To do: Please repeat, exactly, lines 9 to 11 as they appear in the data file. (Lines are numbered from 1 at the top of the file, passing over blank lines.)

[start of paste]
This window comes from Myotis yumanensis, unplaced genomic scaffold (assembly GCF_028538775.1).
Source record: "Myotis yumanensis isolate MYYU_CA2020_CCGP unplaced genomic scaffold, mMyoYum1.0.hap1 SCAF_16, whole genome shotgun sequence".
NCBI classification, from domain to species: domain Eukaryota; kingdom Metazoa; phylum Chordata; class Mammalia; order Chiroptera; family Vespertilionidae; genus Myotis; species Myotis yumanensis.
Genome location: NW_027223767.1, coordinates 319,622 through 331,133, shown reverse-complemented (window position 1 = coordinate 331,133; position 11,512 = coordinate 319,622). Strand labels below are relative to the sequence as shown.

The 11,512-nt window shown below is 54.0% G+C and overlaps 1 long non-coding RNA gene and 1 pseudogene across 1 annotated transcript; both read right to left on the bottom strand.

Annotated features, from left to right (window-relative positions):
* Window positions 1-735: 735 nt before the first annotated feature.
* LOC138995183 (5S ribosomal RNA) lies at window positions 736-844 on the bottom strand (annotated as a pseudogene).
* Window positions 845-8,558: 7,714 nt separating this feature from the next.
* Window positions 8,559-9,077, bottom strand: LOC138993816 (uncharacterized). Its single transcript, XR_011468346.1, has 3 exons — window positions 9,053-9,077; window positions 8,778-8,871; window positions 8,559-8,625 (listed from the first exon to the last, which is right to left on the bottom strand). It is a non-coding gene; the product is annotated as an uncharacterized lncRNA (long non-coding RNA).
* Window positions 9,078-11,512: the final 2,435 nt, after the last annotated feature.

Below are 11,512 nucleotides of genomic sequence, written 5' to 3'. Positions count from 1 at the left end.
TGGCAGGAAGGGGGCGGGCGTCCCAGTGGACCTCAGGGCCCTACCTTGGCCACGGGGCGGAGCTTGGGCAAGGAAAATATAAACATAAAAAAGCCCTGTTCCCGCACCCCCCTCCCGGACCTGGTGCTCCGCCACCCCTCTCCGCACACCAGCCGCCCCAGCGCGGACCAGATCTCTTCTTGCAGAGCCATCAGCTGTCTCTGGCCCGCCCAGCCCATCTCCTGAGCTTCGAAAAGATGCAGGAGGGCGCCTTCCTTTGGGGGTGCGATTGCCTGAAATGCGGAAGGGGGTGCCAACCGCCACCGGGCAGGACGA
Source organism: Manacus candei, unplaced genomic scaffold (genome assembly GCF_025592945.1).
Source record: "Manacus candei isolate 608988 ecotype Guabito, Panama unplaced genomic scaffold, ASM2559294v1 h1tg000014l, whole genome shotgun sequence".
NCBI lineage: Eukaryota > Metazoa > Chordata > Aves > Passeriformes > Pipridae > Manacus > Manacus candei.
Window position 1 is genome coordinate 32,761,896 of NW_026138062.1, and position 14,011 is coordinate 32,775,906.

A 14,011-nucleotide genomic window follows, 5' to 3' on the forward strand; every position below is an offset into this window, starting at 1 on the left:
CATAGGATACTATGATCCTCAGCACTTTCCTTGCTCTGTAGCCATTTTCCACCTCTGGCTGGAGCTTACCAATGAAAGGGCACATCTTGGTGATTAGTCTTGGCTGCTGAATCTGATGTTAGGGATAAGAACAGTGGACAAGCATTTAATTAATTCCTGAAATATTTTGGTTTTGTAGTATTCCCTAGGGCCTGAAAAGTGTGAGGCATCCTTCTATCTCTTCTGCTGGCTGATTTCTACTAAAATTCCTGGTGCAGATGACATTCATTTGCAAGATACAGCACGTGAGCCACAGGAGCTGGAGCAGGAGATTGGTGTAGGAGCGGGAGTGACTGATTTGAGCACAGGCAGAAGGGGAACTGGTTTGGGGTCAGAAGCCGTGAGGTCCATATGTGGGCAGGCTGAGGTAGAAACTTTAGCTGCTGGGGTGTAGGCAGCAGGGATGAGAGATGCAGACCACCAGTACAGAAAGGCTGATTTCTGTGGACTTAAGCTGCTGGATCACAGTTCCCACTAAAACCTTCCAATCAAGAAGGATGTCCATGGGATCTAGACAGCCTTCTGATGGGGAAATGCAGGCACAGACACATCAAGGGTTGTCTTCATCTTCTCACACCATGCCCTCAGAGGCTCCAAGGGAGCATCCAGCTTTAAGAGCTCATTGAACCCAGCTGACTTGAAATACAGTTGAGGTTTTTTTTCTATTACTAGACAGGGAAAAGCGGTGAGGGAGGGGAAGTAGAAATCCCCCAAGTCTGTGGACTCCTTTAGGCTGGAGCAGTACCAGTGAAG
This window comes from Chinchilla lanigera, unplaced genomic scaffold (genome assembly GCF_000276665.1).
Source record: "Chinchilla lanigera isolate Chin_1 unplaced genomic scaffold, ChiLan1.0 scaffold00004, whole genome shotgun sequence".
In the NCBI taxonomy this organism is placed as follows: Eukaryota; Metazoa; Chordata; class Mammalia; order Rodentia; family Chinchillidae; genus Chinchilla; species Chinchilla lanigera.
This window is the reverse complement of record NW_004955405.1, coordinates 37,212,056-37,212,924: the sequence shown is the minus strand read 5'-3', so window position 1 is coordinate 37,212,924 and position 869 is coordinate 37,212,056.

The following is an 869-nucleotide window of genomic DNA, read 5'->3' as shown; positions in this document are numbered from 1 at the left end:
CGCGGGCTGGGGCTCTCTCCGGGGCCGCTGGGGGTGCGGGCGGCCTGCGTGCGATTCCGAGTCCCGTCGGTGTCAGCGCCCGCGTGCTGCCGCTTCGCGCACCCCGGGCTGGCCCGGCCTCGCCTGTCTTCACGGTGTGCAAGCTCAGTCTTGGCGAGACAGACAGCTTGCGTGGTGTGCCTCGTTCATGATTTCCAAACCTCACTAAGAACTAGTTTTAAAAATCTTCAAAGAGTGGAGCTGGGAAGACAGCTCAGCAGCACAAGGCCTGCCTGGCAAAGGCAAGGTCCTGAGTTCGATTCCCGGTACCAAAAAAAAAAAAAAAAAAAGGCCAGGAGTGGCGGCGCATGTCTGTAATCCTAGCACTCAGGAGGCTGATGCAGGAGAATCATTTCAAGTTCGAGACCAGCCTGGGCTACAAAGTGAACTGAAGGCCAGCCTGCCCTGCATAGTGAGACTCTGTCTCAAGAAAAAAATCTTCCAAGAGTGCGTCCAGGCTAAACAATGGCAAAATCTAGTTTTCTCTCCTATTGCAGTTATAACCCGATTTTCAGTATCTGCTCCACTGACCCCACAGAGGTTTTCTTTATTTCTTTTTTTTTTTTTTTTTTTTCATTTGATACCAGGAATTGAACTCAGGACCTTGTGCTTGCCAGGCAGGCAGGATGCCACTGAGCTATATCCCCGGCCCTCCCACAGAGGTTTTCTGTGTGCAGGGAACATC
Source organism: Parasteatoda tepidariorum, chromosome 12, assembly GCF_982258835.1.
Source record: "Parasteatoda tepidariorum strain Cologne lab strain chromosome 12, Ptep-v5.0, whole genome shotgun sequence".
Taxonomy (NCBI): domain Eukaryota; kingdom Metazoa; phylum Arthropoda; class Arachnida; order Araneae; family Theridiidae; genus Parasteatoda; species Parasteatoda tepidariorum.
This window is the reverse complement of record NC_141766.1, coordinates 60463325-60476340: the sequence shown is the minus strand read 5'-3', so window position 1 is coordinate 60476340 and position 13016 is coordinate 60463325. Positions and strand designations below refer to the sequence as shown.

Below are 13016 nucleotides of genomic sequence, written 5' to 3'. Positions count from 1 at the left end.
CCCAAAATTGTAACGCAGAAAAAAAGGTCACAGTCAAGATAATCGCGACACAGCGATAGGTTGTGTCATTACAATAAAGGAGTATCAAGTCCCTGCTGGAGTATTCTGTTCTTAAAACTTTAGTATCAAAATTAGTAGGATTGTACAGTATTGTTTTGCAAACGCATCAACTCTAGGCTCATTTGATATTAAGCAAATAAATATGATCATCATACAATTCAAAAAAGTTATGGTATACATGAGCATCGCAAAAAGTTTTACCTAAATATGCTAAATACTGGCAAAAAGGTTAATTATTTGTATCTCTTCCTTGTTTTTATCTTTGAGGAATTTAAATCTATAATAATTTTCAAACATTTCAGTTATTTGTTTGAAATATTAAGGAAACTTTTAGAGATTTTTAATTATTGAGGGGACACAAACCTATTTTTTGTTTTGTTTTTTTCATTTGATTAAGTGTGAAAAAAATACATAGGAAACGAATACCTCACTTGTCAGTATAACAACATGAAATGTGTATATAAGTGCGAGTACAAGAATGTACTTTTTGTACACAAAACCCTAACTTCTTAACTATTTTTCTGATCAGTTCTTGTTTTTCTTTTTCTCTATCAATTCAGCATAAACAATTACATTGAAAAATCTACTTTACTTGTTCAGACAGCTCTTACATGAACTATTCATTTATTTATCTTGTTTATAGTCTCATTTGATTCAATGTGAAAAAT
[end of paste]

* Window positions 845-8,558: 7,714 nt separating this feature from the next.
* Window positions 8,559-9,077, bottom strand: LOC138993816 (uncharacterized). Its single transcript, XR_011468346.1, has 3 exons — window positions 9,053-9,077; window positions 8,778-8,871; window positions 8,559-8,625 (listed from the first exon to the last, which is right to left on the bottom strand). It is a non-coding gene; the product is annotated as an uncharacterized lncRNA (long non-coding RNA).
* Window positions 9,078-11,512: the final 2,435 nt, after the last annotated feature.